Two apophthegms of Heraclitus give us the starting-point of his whole thinking. They are his saying that it is wisdom to admit that all things are one and his other saying "One out of all and all out of One." How are we to understand these two pregnant utterances? Must we read them into each other and conclude that for Heraclitus the One only exists as resultant of the many even as the many only exist as a becoming of the One? Mr. Ranade seems to think so; he tells us that this philosophy denies Being and affirms only Becoming, - like Nietzsche, like the Buddhists. But surely this is to read a little too much into Heraclitus' theory of perpetual change, to take it too much by itself. If that was his whole belief, it is difficult to see why he should seek for an original and eternal principle, the everliving Fire which creates all by its perpetual changing, governs all by its fiery force of the "thunderbolt", resolves all back into itself by a cyclic conflagration, difficult to account for his theory of the upward and downward way, difficult to concede what Mr. Ranade contends, that Heraclitus did hold the theory of a cosmic conflagration or to imagine what could be the result of such a cosmic catastrophe. To reduce all becoming into Nothing? Surely not; Heraclitus' thought is at the very antipodes from speculative Nihilism. Into another kind of becoming? Obviously not, since by an absolute conflagration existing things can only be reduced into their eternal principle of being, into Agni, back into the immortal Fire.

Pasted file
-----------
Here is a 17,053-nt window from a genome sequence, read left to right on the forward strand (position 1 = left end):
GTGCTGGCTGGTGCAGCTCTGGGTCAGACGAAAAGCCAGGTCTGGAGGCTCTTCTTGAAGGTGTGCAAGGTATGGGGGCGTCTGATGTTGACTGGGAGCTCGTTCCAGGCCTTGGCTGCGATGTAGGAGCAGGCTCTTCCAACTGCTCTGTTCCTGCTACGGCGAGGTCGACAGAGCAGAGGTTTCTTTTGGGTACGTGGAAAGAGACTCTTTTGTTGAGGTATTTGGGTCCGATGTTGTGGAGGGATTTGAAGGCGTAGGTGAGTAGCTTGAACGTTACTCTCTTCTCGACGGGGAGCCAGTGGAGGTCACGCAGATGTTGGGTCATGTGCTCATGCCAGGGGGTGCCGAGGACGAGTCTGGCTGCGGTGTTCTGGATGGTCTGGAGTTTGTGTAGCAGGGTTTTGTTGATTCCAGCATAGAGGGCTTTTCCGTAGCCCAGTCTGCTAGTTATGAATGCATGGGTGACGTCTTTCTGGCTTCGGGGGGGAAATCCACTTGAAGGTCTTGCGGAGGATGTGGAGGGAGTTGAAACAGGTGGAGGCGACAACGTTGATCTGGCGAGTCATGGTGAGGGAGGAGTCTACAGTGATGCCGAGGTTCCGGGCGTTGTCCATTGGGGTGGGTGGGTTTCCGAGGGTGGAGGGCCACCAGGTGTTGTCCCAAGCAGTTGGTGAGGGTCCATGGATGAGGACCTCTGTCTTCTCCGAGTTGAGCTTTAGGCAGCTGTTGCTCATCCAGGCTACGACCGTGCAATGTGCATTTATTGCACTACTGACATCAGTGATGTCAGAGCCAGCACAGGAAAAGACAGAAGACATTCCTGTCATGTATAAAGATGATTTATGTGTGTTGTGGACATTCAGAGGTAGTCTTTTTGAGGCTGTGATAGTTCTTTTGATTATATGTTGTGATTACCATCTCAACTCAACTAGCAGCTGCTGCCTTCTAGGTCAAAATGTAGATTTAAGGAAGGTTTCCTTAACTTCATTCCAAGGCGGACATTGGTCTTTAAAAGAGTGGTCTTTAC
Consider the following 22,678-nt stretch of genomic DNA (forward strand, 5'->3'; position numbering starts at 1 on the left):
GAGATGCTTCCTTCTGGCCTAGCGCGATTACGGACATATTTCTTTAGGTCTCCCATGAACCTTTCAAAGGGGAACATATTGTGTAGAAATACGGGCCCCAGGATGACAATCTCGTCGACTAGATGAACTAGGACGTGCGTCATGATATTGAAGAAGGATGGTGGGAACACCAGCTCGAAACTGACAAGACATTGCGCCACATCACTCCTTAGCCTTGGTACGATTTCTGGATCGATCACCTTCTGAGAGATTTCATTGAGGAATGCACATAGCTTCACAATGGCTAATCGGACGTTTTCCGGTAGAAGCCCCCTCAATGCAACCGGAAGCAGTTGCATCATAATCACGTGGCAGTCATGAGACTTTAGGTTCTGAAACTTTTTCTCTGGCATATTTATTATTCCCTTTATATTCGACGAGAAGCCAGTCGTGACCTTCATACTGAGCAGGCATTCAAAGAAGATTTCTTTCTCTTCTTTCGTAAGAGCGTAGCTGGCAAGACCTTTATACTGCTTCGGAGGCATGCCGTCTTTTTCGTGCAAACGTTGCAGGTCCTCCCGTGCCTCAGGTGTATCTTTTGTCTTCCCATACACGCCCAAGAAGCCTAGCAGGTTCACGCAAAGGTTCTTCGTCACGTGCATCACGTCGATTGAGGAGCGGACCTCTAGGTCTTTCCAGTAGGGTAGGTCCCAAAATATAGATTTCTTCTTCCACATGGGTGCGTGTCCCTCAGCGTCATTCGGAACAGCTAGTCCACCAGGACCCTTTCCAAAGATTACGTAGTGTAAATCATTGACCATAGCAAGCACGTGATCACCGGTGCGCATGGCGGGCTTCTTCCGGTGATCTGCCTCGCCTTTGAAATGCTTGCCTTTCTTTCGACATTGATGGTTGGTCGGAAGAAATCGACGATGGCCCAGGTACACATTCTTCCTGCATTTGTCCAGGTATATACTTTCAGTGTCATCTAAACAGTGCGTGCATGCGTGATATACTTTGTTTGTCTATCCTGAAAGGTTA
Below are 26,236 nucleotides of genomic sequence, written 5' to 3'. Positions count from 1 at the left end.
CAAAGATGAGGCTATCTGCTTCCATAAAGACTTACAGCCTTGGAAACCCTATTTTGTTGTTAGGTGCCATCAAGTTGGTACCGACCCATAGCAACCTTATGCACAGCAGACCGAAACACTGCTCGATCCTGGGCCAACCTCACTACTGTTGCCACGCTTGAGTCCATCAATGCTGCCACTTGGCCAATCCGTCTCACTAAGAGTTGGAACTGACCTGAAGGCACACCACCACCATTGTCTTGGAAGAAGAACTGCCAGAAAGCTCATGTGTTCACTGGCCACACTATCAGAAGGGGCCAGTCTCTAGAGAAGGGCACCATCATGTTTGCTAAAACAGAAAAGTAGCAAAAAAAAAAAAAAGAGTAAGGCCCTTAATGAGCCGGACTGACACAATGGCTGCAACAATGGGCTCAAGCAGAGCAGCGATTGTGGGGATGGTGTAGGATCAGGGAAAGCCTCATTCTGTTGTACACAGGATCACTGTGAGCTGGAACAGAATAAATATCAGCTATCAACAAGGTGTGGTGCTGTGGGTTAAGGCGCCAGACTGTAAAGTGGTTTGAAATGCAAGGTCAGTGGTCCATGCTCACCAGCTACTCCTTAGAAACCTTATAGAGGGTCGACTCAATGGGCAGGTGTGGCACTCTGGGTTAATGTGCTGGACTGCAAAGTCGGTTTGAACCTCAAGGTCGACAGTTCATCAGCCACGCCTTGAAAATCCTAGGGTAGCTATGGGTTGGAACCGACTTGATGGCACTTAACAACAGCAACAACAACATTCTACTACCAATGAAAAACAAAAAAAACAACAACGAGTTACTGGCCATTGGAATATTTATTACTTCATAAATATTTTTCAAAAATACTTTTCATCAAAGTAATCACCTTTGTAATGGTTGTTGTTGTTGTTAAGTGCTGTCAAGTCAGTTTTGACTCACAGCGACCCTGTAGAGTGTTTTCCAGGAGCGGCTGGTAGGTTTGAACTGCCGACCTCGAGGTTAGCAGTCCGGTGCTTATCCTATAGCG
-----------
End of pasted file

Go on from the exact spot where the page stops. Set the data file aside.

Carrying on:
Something that is eternal, that is itself eternity, something that is for ever one, - for the cosmos is eternally one and many and does not by becoming cease to be one, - something that is God (Zeus), something that can be imaged as Fire which, if an ever-active force, is yet a substance or at least a substantial force and not merely an abstract Will-to-become, - something out of which all cosmic becoming arises and into which it returns, what is this but eternal Being? Heraclitus was greatly preoccupied with his idea of eternal becoming, for him the one right account of the cosmos, but his cosmos has still an eternal basis, a unique original principle. That distinguishes his thought radically from Nietzsche's or the Buddhists'. The later Greeks derived from him the idea of the perpetual stream of things, "All things are in flux." The idea of the universe as constant motion and unceasing change was always before him, and yet behind and in it all he saw too a constant principle of determination and even a mysterious principle of identity. Every day, he says, it is a new sun that rises; yes, but if the sun is always new, exists only by change from moment to moment, like all things in Nature, still it is the same everliving Fire that rises with each Dawn in the shape of the sun. We can never step again into the same stream, for ever other and other waters are flowing; and yet, says Heraclitus, "we do and we do not enter into the same waters, we are and we are not." The sense is clear; there is an identity in things, in all existences, sarvabhutani, as well as a constant changing; there is a Being as well as a Becoming and by that we have an eternal and real existence as well as a temporary and apparent, are not merely a constant mutation but a constant identical existence. Zeus exists, a sempiternal active Fire and eternal Word, a One by which all things are unified, all laws and results perpetually determined, all measures unalterably maintained. Day and Night are one, Death and Life are one, Youth and Age are one, Good and Evil are one, because that is One and all these are only its various shapes and appearances.